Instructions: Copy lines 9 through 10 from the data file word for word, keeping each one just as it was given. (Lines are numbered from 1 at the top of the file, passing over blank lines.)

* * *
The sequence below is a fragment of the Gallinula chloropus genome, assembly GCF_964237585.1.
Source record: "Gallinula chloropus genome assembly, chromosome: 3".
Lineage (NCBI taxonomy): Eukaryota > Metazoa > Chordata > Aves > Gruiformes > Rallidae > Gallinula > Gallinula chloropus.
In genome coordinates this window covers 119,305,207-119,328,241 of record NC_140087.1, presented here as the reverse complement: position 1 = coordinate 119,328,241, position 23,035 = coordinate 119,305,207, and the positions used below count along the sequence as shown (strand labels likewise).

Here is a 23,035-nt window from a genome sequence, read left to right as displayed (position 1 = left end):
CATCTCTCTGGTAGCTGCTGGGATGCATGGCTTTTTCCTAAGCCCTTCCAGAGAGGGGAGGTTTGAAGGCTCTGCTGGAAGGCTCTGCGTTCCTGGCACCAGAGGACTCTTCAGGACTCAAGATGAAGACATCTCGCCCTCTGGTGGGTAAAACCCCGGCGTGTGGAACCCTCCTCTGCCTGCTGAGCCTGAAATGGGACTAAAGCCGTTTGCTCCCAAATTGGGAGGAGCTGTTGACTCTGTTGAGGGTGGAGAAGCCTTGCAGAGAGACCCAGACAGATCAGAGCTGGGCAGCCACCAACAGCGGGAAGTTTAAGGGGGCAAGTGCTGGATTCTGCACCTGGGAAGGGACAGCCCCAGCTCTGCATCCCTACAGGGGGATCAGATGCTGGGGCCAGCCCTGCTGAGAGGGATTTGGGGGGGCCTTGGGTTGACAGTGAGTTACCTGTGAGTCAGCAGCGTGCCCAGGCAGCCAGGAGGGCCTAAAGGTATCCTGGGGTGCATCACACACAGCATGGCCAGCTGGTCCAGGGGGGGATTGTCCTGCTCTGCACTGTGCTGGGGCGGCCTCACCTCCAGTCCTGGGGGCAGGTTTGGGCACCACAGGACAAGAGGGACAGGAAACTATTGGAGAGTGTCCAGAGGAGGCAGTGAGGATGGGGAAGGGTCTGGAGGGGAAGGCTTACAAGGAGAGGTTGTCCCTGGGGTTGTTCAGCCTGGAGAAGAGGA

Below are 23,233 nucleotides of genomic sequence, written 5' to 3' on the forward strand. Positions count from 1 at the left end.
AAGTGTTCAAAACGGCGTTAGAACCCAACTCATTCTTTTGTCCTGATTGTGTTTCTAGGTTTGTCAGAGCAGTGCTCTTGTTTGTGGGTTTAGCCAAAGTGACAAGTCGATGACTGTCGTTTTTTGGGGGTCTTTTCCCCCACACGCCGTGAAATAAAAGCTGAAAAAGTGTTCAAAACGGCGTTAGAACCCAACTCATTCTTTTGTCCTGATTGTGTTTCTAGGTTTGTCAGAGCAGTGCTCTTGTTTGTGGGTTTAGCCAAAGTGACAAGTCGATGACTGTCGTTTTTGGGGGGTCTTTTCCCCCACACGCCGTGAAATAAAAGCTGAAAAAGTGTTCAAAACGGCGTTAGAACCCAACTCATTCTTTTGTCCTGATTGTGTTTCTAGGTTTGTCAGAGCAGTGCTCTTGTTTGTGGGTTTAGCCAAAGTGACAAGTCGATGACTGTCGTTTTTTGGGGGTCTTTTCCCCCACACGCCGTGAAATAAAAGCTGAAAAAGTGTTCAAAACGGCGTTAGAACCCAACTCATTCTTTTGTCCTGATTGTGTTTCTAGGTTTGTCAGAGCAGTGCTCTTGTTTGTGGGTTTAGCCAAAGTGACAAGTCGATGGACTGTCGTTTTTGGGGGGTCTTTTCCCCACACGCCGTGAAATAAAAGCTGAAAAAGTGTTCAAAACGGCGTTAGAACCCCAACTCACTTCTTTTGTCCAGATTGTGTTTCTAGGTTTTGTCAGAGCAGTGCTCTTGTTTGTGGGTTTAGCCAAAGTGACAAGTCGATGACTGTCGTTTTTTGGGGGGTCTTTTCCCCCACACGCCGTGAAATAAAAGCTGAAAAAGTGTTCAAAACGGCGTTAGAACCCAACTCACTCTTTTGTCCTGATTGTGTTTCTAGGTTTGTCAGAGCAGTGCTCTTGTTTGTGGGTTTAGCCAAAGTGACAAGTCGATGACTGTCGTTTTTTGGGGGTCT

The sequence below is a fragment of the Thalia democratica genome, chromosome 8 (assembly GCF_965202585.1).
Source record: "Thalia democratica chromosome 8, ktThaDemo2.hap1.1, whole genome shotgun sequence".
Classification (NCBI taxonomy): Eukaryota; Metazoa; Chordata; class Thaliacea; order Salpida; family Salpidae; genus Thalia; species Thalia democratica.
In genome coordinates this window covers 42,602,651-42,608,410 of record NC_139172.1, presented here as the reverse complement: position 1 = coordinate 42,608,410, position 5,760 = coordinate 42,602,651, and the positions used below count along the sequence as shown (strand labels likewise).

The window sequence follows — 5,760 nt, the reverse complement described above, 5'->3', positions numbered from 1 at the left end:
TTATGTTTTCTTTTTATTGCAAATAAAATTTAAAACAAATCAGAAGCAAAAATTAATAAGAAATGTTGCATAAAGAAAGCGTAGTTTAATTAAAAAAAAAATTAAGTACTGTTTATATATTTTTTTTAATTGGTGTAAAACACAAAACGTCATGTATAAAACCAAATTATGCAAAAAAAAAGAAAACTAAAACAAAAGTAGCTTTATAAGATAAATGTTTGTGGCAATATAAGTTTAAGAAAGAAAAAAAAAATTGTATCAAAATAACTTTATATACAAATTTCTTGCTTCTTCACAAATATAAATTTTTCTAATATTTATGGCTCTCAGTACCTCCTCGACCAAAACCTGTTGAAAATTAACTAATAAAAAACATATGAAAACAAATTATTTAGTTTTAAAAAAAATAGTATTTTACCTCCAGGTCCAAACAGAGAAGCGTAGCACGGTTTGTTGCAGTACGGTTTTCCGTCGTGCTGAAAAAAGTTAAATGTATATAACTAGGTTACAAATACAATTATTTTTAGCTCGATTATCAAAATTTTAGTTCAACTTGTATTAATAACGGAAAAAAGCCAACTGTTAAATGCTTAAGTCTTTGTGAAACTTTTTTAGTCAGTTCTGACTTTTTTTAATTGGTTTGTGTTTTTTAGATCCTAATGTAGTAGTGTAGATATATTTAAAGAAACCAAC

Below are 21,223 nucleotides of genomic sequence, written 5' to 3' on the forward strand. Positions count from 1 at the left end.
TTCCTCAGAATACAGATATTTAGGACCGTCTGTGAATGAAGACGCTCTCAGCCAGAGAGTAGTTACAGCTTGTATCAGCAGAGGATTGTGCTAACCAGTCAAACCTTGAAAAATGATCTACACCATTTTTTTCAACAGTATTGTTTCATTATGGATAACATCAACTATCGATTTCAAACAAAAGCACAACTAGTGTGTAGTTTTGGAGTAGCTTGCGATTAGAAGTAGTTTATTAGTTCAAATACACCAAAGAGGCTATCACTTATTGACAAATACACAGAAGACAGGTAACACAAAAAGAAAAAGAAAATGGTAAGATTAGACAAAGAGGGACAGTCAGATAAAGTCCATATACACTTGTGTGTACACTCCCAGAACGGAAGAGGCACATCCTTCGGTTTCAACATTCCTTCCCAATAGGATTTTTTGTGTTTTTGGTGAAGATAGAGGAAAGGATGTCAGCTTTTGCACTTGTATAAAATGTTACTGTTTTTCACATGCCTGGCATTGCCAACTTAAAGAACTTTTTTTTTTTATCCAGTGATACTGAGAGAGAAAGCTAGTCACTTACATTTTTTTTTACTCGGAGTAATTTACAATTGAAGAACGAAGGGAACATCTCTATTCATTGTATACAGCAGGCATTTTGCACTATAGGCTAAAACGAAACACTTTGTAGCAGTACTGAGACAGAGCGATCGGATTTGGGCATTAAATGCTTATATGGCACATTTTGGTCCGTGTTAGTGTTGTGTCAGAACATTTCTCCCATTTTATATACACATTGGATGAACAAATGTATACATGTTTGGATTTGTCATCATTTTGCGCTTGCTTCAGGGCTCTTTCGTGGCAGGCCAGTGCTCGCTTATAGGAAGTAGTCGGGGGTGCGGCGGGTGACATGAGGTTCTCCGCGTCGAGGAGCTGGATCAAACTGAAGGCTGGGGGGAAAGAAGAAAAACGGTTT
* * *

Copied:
The sequence below is a fragment of the Thalia democratica genome, chromosome 8 (assembly GCF_965202585.1).
Source record: "Thalia democratica chromosome 8, ktThaDemo2.hap1.1, whole genome shotgun sequence".